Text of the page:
As part of my recent ranting about the escalating costs of health insurance for our Massachusetts municipal employees and the state and local governments' inability to do anything about it, I contacted the Richard Reed, Town Manager for the Town of Bedford where I live.  In about 24 hours I received a personalized, thoughtful and detailed reply about where Bedford stands on this issue.  And, the reply was sent at 11:15 PM!  I copied the entire reply to the end of this post, but here are the highlights.

  • Bedford has worked hard with its unions to keep health care costs more manageable.  Health care costs for all town employees comprise 7.9% of the town budget vs. the 14% in the Boston Globe survey.
  • The details are in the full email, but for its HMO plan, Bedford pays 68% of the insurance premium vs. the 80-90% that most other towns pay.  This is slightly below the average in the private sector.
  • As Bedford is a small town, we have very few elected officals who are compensated.  Most of the elected positions are unpaid or only eligible for a small stipend.  No former elected officals in Bedford receive health benefits.
  • Since the state allowed it 5 years ago, Bedford has required retirees to go on Medicare instead of being covered by the town plan.
  • Although it still has an unfunded health care liability of $62M, Bedford has started putting money aside to fund this which is one reason why it has the highest possible bond rating (AAA).
  • Mr. Reed agrees with me that a state law should be passed that allows cities and towns to change its health insurance plans without being subject to collective bargaining, as long as the benefits don't drop below what the state offers its employees.  This law is going nowhere in the legislature and is one that every Massachusetts citizen should be calling their state senators and representatives about.

I was impressed with the timelinees and professional nature of Mr. Reed's response to me.  Of course, as a citizen, I should expect this level of response, but we've all been conditioned to expect much worse from our elected officials, unfortunately.  More importantly, Bedford's example shows that it's possible for a town to strike a reasonable deal with its unions and to force municipal retirees onto Medicare.  Officials from other towns should follow this example to get their financial houses in order.

As a Massachusetts taxpayer, I am still going to focus on this issue with my state legislators.  Although Bedford is in relatively good shape, if other towns go bust, the state will end up bailing them out.  We need to get ahead of this issue.

The full text of the email I received from Richard Reed, Bedford Town Manager:

Good evening, Mr. Feinstein –

I have read the articles that appeared in the Boston Globe yesterday and today.  As is to be expected, an article about municipal health insurance programs, when taken from a state-wide perspective, paints a negative picture.  Taken from the individual perspective of this Town, the picture is much better as follows:

The article states that many municipal health insurance programs cover 80% to 90% of premium costs and that the average in the private sector is about 70%.  In Bedford, family coverage for our HMO plan (a restricted network) is 61% and individual coverage is 83%; when the premium dollars are combined, the average for the HMO yields a 68% premium contribution from the Town.  We also offer a PPO plan that gives the option to employees to go outside of the network; the PPO plan is covered at 50% of the premium for both individuals and families.  When employees go outside of the network, they must pay 20% of the cost for the service provided.  Bedford does not offer its employees and retirees a traditional indemnity insurance plan; employees who want the freedom of choice must opt for the PPO plan and absorb the 20% co-pay if they go out of the network.  In sum, Bedford’s contributions are less than average, even in the private sector.  As a percentage of the overall operating budget, health insurance will be 7.9%, as compared to the 14% average referenced in the Boston Globe article.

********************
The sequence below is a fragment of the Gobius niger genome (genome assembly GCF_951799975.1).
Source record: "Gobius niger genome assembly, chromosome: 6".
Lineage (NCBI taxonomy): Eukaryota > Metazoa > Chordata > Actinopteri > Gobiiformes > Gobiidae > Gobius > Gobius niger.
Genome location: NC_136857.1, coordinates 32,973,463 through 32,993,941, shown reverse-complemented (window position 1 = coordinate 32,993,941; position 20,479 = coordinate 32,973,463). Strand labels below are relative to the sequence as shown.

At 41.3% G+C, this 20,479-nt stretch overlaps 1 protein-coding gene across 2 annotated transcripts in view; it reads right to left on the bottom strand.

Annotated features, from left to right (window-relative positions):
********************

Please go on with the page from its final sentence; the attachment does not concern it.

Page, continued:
Contrary to the experience in other municipalities, no former elected officials receive health insurance from the Town.  This is due in part to the fact that the Selectmen are the only elected officials in Bedford who receive a very minor annual stipend for their service.  In order to receive heath insurance as a retiree in Massachusetts, you must have been compensated and be eligible for retirement.  Since most of Bedford’s elected officials are not compensated, the majority cannot qualify for retirement health insurance benefits.

The Town of Bedford accepted the Massachusetts law that forces retirees off the Town’s health plan onto the Medicare program.  This decision was made approximately 5 years ago and has resulted in avoiding the substantial expense of carrying these retirees on the regular Town health plan.

All communities are now required under governmental accounting standards to show on their audited financial statements what their unfunded liability is.  Bedford regularly reviews its post retirement health benefits obligations, but had a practice of doing so much earlier than the effective date of the requirement.  As mentioned in the article, very few communities (Wellesley, Needham and Boston) out of the 351 cities and towns in Massachusetts have begun to address this liability.  For some reason they did not mention the one or two other communities that are doing this.  Bedford is one of the communities that have begun to address this.  In fact, we have more than $2 Million set aside for this future liability in a trust fund.  There is still a quite a distance to go in this regard because the Town’s last study showed a liability of about $62 Million, without applying the $2 Million already set aside.  Adjusting for the fact that we already have $2 Million set aside, our liability would be reduced several million over time.  This matter of continuing to address this liability is something that current Town officials discuss quite often.  In fact, at this year’s Annual Town Meeting, another $150,000 will be appropriated towards the liability, assuming voters approve.   This may not seem like much, but Bedford is probably ranks first in the state in terms of the percentage of the liability funded.  This progress made by Bedford is one of the reasons that the Town’s municipal bond rating was upgraded to AAA (the highest possible rating) a few years ago.